These decisions will have a far-reaching impact beyond the levels of greenhouse gases emitted. Striking a deal at the international climate change negotiations this year in Poland and next year in Copenhagen, will require strong, demonstrable leadership from European governments that claim they are committed to playing their part in reducing emissions, if countries like China and the USA are to come on board. Britain and Europe cannot expect to take the lead at December’s critical negotiations in Poznan unless we can show that we are prepared to take tough choices and practice what we preach.

There is however hope for change. Despite the laggards like E.ON, Oxfam's report shows that we are also home to some of the world’s best, most inspiring progress in tackling climate change. National institutions such as Marks and Spencer, British Telecom and even the National Grid have led the way in taking concrete action to reduce emissions.

Gordon Brown showed the most political courage in his reshuffle, not in the way many have suggested by springing the surprise of returning Mr Mandelson to Cabinet, but in bringing energy and climate together under one roof.

Now he, and Ed Miliband must show even greater courage to swim against the tide of interests who would water down our commitment to reducing emissions at home and in Europe, and by doing so fuel the growth of a much greater and more damaging threat than the current financial crisis.

Phil Bloomer, Oxfam Campaigns and Policy Director

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Puffins in peril

Britain’s best-loved seabird is vulnerable to global extinction.

The boatmen helped us scramble ashore and soon there were 50 people wandering on an uninhab­ited slab of sea-battered dolerite called Staple Island. It is one of the National Trust-owned Farne Islands in Northumberland and among England’s most spectacular wildlife locations. There are 100,000 pairs of breeding seabirds here and they were everywhere: at our feet, overhead, across every rock face. The stench of guano was overwhelming.

While the birds seemed to be boundless, the human beings converged on the grassy knoll where the local star attraction resides. It’s the creature that adorns the boat company’s publicity and is emblazoned on the National Trust’s website for the island, the bird that possesses what the poet Norman MacCaig called the “mad, clever clown’s beak”: the pint-sized, parrot-faced puffin.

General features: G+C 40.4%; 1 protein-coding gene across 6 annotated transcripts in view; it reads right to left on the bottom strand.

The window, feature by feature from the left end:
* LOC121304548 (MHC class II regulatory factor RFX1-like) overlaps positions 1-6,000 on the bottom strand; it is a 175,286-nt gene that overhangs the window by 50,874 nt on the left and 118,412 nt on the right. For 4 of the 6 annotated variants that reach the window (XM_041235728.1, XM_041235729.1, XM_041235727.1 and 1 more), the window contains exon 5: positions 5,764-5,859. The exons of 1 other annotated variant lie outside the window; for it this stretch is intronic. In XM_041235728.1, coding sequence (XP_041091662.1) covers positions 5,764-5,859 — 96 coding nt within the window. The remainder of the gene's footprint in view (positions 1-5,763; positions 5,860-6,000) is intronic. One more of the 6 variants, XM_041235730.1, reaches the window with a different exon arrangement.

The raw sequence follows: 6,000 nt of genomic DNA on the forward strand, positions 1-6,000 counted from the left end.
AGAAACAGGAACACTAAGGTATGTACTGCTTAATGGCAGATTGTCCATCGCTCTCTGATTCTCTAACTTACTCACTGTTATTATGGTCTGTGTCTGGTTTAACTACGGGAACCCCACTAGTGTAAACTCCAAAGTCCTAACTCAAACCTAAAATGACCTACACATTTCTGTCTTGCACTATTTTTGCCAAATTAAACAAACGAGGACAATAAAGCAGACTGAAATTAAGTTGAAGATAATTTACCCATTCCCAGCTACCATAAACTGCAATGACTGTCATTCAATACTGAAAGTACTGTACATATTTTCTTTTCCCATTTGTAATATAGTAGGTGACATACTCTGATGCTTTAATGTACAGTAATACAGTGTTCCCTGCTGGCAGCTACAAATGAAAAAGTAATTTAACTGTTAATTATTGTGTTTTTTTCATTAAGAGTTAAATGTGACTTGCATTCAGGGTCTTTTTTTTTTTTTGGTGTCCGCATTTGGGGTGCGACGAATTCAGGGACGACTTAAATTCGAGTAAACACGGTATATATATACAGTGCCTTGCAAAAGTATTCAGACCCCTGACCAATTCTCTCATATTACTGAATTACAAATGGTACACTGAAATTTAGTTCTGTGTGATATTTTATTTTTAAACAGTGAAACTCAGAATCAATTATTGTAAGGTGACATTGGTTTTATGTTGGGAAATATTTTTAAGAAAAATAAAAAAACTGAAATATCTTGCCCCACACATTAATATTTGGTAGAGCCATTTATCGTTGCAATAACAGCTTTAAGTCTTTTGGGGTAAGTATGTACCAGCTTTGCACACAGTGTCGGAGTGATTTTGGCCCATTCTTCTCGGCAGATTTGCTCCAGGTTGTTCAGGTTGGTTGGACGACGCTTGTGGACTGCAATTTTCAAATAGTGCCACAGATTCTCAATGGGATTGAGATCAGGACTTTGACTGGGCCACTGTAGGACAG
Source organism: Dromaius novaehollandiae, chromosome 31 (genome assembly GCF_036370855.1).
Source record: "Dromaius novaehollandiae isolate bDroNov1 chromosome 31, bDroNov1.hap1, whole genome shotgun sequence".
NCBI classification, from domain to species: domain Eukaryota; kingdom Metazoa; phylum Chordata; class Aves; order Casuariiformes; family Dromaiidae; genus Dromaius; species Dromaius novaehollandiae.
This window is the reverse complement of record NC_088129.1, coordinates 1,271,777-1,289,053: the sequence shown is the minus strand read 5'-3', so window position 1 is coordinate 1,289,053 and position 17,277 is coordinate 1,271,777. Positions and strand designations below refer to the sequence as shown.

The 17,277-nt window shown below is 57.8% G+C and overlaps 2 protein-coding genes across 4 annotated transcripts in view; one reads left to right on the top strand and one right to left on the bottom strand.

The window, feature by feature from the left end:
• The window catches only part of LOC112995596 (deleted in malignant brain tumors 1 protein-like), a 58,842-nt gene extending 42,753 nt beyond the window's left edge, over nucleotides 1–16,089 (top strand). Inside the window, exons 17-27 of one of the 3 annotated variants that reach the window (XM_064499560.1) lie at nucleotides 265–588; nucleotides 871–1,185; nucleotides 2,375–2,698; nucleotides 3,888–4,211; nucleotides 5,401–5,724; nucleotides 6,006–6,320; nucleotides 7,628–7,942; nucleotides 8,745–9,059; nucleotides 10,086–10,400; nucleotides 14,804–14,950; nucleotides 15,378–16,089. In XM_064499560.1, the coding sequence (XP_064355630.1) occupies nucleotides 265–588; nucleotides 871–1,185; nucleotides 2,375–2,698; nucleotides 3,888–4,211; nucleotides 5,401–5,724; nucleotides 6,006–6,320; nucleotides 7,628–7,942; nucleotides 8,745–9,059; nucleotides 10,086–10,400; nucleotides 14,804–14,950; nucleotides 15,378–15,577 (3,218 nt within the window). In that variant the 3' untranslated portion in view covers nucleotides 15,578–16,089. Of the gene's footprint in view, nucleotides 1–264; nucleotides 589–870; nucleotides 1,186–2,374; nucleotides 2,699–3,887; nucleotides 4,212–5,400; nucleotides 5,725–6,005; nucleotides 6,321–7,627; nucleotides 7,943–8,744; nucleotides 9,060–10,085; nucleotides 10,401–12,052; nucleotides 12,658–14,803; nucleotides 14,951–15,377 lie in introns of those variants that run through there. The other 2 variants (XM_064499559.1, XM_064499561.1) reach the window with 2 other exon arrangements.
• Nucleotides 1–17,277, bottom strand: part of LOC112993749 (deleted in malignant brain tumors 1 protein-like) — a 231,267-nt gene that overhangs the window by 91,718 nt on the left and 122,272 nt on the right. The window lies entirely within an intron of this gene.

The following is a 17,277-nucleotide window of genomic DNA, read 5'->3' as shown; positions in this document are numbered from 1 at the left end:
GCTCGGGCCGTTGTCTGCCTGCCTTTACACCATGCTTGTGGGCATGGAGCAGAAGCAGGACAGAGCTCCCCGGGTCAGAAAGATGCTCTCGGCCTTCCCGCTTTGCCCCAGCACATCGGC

The British love for this creature is so intense that it is, in essence, the robin redbreast of the sea. Nearly all of its breeding colonies around our coast are tourist attractions. Just across the water, along the shore from Staple Island, is the town of Amble, which holds an annual festival devoted to the puffin. From Lundy in Devon and Skomer in Pembrokeshire to the Isle of May off the Fife coast, or Fair Isle in the Shetlands, trips to puffin colonies are frequent, sometimes daily, events.

“Every tourist shop on these islands sells puffin merchandise – knitwear patterns, tumblers, carvings, coasters, cuddly toys, clothes and, of course, puffin hats,” Helen Moncrieff, the area manager in Shetland for the Royal Society for the Protection of Birds (RSPB), told me.

While the love affair is unquestionable, what seems in doubt is our ability to help the bird now that it is in trouble. Fair Isle once supported a puffin colony of 20,000 birds. In less than three decades, that number has halved. Similar declines have been reported at Britain’s most important puffin site on St Kilda, Scotland, where millions are said to have bred. Now there are fewer than 130,000 pairs, half the total recorded as recently as the 1970s.

The national picture is alarming but the news from elsewhere is even worse. Continental Europe holds more than 90 per cent – five million pairs – of the global total of Atlantic puffins but they are shared primarily between three countries: Denmark (the Faroe Islands), Iceland and Norway. Across this subarctic region, losses have been estimated at 33 per cent since 1979, when monitoring began. But the most striking figure comes from a colony on Røst, Norway, where there has been a fall over this period from nearly 1.5 million pairs to 285,000.

The Westman Islands off the south coast of Iceland hold a substantial proportion of the country’s puffins. Since 2005, breeding success there has been almost nil, and a similar failure has recurred on the Faroe Islands for more than a decade. In both places, where hunting puffins was once a staple of cultural life, catchers today have initiated a self-imposed moratorium.

Puffins are long-lived species and a life­span of between 20 and 30 years is not unusual, yet Euan Dunn, principal marine adviser to the RSPB, explains the implications of persistent breeding failure. “Puffins on Shetland or the Westmans may go on attempting to breed for years, even decades, but eventually all those old adult birds will die off and, if they haven’t reproduced, then the numbers will start to plunge.”